“Many artists carry their sketchbooks from place to place capturing little moments and recording visual glimpses of their activities. Sometimes they can be found making non-recognizable little marks and “doodles.” That’s me, I like to doodle, but years ago I was shown how to channel them from just being an ill-defined squiggle of lines into a visual tool to expose my subconscious feelings. These are analog drawings where a dot, line, mark or value is used to represent (compare to or analogous to) a feeling or situation. These sketches differ from the “doodle” in that they begin by being prompted by a feeling rather than the lines being picked through to find some meaning.
So, as I have taught many of my drawing students, learning to channel your feelings into your personal visual language of dots, marks, lines and values can help you to discover your subconscious feelings and thoughts. You can take this understanding and be more sensitive to how to use your visual language on a final artwork. The analog drawing is non-objective, it is not representational, nor are you striving toward a final product. It is just a fun tool to use to help you map your feelings in a visual form. “
Have you ever looked at a painting that depicted a serene setting, yet you felt tension and unease? In this hands-on program Sharon presented a valuable technique to develop the appropriate underpinnings of our paintings, a way to ensure that a painting conveys the desired mood and emotion.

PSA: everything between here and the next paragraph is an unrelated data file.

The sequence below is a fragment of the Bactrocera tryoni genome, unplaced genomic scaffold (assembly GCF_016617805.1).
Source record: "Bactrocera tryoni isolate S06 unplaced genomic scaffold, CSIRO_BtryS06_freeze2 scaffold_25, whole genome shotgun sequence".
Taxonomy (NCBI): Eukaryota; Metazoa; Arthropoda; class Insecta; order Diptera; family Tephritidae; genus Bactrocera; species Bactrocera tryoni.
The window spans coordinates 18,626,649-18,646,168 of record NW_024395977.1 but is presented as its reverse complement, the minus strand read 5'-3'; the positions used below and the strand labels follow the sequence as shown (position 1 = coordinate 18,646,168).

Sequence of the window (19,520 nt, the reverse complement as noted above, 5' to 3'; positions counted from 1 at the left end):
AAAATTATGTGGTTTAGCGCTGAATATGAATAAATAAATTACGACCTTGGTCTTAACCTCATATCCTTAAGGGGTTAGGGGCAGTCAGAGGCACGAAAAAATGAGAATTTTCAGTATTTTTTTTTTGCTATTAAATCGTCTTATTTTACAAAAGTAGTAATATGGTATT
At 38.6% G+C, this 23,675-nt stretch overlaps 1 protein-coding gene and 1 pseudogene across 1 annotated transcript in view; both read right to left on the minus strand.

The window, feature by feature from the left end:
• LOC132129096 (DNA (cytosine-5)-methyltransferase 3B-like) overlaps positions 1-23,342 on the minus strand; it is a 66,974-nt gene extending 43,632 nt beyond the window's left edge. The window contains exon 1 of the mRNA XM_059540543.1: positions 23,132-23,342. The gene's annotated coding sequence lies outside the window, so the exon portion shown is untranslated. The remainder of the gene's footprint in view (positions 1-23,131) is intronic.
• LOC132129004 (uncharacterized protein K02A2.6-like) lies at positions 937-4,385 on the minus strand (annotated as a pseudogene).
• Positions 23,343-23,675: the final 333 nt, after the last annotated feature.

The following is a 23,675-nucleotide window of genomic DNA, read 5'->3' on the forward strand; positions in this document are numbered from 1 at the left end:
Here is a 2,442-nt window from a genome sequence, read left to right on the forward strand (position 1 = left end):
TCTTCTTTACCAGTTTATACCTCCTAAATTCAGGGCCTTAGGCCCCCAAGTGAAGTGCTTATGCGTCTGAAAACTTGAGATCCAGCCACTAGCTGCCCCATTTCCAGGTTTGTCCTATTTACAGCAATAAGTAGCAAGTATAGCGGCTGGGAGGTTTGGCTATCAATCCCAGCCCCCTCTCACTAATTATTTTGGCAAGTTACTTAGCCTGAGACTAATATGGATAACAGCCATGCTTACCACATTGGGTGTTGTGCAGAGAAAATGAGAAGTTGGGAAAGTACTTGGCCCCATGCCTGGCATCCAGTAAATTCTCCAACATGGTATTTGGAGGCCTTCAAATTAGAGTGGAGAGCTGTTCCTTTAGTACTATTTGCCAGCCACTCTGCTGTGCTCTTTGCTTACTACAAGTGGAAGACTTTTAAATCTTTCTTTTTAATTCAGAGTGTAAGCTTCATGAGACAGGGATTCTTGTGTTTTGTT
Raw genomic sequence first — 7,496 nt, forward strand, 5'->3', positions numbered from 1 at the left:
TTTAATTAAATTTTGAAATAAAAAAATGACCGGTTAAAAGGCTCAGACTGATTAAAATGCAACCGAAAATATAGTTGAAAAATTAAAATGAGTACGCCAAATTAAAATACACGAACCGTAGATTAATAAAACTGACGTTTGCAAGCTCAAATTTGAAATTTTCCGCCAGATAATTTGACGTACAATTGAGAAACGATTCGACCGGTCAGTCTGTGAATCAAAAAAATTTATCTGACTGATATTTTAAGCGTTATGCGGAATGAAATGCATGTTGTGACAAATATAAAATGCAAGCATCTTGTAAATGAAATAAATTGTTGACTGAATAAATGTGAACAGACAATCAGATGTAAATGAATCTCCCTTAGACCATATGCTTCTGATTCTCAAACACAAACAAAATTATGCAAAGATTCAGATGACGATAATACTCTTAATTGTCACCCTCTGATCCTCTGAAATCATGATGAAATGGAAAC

Analog drawing draws from the right side of the brain, putting aside the analytical and allowing our feelings to guide the drawing tool, harnessing the power of line to capture the unseen qualities of the subject in an abstract drawing. Line is the basic element of a sketch, but simple lines can be straight, curved, jagged; continuous, broken; vertical, horizontal, diagonal; thin, thick; light, dark. Placed within a simple 4” x 5” rectangle, these lines become a visual language.
Sharon encouraged us to keep a sketchbook and draw every day. However, instead of trying to sketch an accurate representation of what we see, it is easier to write notes, simple words or phrases about the subject, describing its qualities, and how the place, object or person makes us feel. Next, draw a roughly 4” x 5” rectangle and begin to draw lines to depict those qualities and feelings.
How does “sad” look? , “joyful”, “patience”? “anger”? “rigid”? “tranquil”, “powerful”?
That two-minute sketch suggests an underlying structure for the work you may develop later. The simple sketch will probably not be obvious in the finished work, but, paying attention to the analog drawing will help set the underlying framework for the desired mood and emotion that you want to share about this subject.
The sketchbook is an artist’s journal. Look back through your sketches and analog drawings for inspiration. You might decide to elaborate on one “doodle” just as an abstract work.
More thoughts… Portrait orientation of the frame creates more power and tension while the landscape orientation is peaceful, restful.
Consider too… Placement of the subject on the left, facing right, looks to the future, full of hope and promise. Placed on the right facing left, the subject looks to the past, perhaps celebrating achievements.
Thank you, Sharon, for sharing this valuable tool of Analog Drawing that will help us capture feelings in visual language of our art work, and for giving us a new perspective on keeping a sketchbook.